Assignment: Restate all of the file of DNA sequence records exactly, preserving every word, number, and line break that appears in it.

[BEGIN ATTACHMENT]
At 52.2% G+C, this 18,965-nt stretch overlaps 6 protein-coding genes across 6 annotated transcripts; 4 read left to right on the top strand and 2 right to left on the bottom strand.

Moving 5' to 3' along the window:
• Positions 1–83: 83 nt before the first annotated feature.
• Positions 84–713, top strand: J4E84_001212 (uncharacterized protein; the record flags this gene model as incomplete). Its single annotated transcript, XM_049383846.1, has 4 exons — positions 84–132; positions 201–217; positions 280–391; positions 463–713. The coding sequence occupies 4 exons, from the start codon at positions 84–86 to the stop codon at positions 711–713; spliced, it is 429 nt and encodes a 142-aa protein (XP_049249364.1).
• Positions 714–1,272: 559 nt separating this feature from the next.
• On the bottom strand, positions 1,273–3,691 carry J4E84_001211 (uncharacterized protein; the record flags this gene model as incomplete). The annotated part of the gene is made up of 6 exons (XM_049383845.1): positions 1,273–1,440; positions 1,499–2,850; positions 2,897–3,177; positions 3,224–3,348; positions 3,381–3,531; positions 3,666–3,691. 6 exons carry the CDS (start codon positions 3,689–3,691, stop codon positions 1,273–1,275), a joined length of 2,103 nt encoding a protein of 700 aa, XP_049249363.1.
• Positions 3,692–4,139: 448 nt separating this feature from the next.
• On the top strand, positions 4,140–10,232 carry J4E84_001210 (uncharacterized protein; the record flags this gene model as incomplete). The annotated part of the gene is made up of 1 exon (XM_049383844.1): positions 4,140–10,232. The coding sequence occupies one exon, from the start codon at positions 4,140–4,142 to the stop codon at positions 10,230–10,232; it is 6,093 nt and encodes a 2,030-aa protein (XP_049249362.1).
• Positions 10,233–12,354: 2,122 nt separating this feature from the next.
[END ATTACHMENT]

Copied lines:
At 52.2% G+C, this 18,965-nt stretch overlaps 6 protein-coding genes across 6 annotated transcripts; 4 read left to right on the top strand and 2 right to left on the bottom strand.

Moving 5' to 3' along the window:
• Positions 1–83: 83 nt before the first annotated feature.
• Positions 84–713, top strand: J4E84_001212 (uncharacterized protein; the record flags this gene model as incomplete). Its single annotated transcript, XM_049383846.1, has 4 exons — positions 84–132; positions 201–217; positions 280–391; positions 463–713. The coding sequence occupies 4 exons, from the start codon at positions 84–86 to the stop codon at positions 711–713; spliced, it is 429 nt and encodes a 142-aa protein (XP_049249364.1).
• Positions 714–1,272: 559 nt separating this feature from the next.
• On the bottom strand, positions 1,273–3,691 carry J4E84_001211 (uncharacterized protein; the record flags this gene model as incomplete). The annotated part of the gene is made up of 6 exons (XM_049383845.1): positions 1,273–1,440; positions 1,499–2,850; positions 2,897–3,177; positions 3,224–3,348; positions 3,381–3,531; positions 3,666–3,691. 6 exons carry the CDS (start codon positions 3,689–3,691, stop codon positions 1,273–1,275), a joined length of 2,103 nt encoding a protein of 700 aa, XP_049249363.1.
• Positions 3,692–4,139: 448 nt separating this feature from the next.
• On the top strand, positions 4,140–10,232 carry J4E84_001210 (uncharacterized protein; the record flags this gene model as incomplete). The annotated part of the gene is made up of 1 exon (XM_049383844.1): positions 4,140–10,232. The coding sequence occupies one exon, from the start codon at positions 4,140–4,142 to the stop codon at positions 10,230–10,232; it is 6,093 nt and encodes a 2,030-aa protein (XP_049249362.1).
• Positions 10,233–12,354: 2,122 nt separating this feature from the next.